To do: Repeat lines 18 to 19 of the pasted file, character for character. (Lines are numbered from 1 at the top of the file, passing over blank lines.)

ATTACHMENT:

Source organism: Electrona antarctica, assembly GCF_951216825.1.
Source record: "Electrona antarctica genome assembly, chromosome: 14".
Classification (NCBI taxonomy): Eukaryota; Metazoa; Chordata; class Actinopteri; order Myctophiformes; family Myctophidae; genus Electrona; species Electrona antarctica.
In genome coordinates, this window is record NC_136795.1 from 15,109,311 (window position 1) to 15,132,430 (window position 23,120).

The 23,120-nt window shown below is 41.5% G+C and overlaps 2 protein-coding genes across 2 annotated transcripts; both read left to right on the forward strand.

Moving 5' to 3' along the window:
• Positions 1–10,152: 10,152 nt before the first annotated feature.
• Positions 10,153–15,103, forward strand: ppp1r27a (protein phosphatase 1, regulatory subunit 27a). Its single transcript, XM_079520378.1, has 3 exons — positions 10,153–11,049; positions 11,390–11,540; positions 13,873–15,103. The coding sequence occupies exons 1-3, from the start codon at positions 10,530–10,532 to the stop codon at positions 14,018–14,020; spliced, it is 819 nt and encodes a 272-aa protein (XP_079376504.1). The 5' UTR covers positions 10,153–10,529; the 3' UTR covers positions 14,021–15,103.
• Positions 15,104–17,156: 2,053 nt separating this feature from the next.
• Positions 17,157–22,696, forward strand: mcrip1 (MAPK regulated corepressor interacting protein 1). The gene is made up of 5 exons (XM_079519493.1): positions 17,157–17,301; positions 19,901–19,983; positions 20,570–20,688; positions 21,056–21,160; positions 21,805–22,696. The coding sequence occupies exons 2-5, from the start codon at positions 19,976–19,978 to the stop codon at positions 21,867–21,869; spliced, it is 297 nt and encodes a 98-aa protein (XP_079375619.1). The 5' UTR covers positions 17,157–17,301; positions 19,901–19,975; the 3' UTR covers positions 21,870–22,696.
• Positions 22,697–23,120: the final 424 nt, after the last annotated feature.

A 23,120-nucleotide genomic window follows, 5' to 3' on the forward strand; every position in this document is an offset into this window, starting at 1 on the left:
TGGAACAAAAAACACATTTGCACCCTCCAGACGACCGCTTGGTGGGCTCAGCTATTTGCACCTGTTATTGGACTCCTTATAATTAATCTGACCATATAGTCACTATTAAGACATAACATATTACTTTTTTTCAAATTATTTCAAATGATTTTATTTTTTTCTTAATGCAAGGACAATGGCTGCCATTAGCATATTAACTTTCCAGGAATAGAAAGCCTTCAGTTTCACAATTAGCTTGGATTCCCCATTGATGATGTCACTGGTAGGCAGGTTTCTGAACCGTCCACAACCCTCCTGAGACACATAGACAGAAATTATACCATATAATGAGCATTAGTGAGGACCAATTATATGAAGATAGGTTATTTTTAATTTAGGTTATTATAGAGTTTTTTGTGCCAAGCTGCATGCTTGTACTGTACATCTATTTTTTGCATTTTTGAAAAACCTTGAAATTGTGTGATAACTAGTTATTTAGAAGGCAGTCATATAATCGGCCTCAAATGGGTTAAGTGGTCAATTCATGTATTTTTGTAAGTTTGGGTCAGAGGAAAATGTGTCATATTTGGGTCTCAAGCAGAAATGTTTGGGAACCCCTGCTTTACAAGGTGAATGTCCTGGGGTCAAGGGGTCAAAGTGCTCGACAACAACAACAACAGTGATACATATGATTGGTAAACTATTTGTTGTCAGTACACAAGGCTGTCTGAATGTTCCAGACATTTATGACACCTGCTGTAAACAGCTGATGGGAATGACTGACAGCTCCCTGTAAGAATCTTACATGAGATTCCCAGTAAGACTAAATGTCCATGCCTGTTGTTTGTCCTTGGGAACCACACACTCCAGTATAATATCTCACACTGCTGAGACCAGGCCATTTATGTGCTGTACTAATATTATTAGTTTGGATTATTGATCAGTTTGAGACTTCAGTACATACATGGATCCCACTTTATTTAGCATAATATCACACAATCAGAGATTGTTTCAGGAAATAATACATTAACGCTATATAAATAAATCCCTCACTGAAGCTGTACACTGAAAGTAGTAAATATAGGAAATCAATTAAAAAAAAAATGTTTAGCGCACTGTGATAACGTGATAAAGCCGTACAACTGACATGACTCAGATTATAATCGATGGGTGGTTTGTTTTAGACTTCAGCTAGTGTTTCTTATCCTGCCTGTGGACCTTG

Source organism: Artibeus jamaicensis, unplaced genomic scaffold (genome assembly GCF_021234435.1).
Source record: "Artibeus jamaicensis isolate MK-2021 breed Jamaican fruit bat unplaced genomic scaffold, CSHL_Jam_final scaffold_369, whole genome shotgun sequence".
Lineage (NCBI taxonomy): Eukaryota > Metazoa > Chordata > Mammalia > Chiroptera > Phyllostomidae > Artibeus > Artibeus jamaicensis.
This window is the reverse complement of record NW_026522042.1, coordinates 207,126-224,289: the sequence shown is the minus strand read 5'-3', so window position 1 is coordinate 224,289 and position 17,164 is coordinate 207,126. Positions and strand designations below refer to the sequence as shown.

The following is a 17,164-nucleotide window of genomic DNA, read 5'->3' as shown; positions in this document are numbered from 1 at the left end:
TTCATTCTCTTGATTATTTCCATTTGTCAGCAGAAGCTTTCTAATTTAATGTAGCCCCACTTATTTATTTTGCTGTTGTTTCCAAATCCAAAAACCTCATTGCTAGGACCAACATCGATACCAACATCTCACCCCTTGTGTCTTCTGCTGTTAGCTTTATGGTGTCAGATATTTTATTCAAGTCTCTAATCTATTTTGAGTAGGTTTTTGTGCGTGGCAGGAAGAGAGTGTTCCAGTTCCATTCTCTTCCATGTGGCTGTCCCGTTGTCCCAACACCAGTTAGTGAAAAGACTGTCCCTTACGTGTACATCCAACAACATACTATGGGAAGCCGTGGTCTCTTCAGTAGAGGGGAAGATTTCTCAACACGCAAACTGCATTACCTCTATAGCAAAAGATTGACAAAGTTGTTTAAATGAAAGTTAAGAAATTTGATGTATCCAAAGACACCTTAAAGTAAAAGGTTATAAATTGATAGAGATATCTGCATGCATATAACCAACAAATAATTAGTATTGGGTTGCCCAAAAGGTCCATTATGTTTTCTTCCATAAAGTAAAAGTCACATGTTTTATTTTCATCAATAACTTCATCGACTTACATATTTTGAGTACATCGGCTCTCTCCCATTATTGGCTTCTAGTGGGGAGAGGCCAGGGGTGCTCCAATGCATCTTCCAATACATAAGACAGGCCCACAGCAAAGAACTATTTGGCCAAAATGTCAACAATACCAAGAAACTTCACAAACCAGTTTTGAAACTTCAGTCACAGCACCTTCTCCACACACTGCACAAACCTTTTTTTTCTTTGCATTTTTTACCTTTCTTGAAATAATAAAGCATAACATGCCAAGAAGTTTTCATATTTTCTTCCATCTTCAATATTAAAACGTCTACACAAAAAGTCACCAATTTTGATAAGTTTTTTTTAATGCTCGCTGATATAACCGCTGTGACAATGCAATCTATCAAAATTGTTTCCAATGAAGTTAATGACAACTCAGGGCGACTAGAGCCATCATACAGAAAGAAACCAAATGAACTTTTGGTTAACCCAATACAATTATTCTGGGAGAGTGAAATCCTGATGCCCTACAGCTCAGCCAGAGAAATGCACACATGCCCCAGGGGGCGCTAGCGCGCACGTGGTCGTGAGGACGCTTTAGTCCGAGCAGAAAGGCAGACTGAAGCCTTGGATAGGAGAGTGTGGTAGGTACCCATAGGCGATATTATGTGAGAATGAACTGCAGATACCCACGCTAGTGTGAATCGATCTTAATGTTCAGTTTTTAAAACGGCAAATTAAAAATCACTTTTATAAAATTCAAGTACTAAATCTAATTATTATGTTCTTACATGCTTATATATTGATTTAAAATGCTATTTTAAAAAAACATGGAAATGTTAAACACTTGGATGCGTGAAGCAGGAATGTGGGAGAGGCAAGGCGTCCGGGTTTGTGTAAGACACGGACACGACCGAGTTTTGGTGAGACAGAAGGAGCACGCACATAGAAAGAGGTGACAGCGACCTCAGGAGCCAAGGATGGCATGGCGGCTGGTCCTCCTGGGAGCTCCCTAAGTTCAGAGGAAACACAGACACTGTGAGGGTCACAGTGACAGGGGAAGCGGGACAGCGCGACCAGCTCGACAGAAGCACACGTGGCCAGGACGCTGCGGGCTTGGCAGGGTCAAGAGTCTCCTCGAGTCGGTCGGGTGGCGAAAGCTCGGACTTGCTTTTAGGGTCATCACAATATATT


The following is a 17,164-nucleotide window of genomic DNA, read 5'->3' as shown; positions in this document are numbered from 1 at the left end:
TTCATTCTCTTGATTATTTCCATTTGTCAGCAGAAGCTTTCTAATTTAATGTAGCCCCACTTATTTATTTTGCTGTTGTTTCCAAATCCAAAAACCTCATTGCTAGGACCAACATCGATACCAACATCTCACCCCTTGTGTCTTCTGCTGTTAGCTTTATGGTGTCAGATATTTTATTCAAGTCTCTAATCTATTTTGAGTAGGTTTTTGTGCGTGGCAGGAAGAGAGTGTTCCAGTTCCATTCTCTTCCATGTGGCTGTCCCGTTGTCCCAACACCAGTTAGTGAAAAGACTGTCCCTTACGTGTACATCCAACAACATACTATGGGAAGCCGTGGTCTCTTCAGTAGAGGGGAAGATTTCTCAACACGCAAACTGCATTACCTCTATAGCAAAAGATTGACAAAGTTGTTTAAATGAAAGTTAAGAAATTTGATGTATCCAAAGACACCTTAAAGTAAAAGGTTATAAATTGATAGAGATATCTGCATGCATATAACCAACAAATAATTAGTATTGGGTTGCCCAAAAGGTCCATTATGTTTTCTTCCATAAAGTAAAAGTCACATGTTTTATTTTCATCAATAACTTCATCGACTTACATATTTTGAGTACATCGGCTCTCTCCCATTATTGGCTTCTAGTGGGGAGAGGCCAGGGGTGCTCCAATGCATCTTCCAATACATAAGACAGGCCCACAGCAAAGAACTATTTGGCCAAAATGTCAACAATACCAAGAAACTTCACAAACCAGTTTTGAAACTTCAGTCACAGCACCTTCTCCACACACTGCACAAACCTTTTTTTTCTTTGCATTTTTTACCTTTCTTGAAATAATAAAGCATAACATGCCAAGAAGTTTTCATATTTTCTTCCATCTTCAATATTAAAACGTCTACACAAAAAGTCACCAATTTTGATAAGTTTTTTTTAATGCTCGCTGATATAACCGCTGTGACAATGCAATCTATCAAAATTGTTTCCAATGAAGTTAATGACAACTCAGGGCGACTAGAGCCATCATACAGAAAGAAACCAAATGAACTTTTGGTTAACCCAATACAATTATTCTGGGAGAGTGAAATCCTGATGCCCTACAGCTCAGCCAGAGAAATGCACACATGCCCCAGGGGGCGCTAGCGCGCACGTGGTCGTGAGGACGCTTTAGTCCGAGCAGAAAGGCAGACTGAAGCCTTGGATAGGAGAGTGTGGTAGGTACCCATAGGCGATATTATGTGAGAATGAACTGCAGATACCCACGCTAGTGTGAATCGATCTTAATGTTCAGTTTTTAAAACGGCAAATTAAAAATCACTTTTATAAAATTCAAGTACTAAATCTAATTATTATGTTCTTACATGCTTATATATTGATTTAAAATGCTATTTTAAAAAAACATGGAAATGTTAAACACTTGGATGCGTGAAGCAGGAATGTGGGAGAGGCAAGGCGTCCGGGTTTGTGTAAGACACGGACACGACCGAGTTTTGGTGAGACAGAAGGAGCACGCACATAGAAAGAGGTGACAGCGACCTCAGGAGCCAAGGATGGCATGGCGGCTGGTCCTCCTGGGAGCTCCCTAAGTTCAGAGGAAACACAGACACTGTGAGGGTCACAGTGACAGGGGAAGCGGGACAGCGCGACCAGCTCGACAGAAGCACACGTGGCCAGGACGCTGCGGGCTTGGCAGGGTCAAGAGTCTCCTCGAGTCGGTCGGGTGGCGAAAGCTCGGACTTGCTTTTAGGGTCATCACAATATATT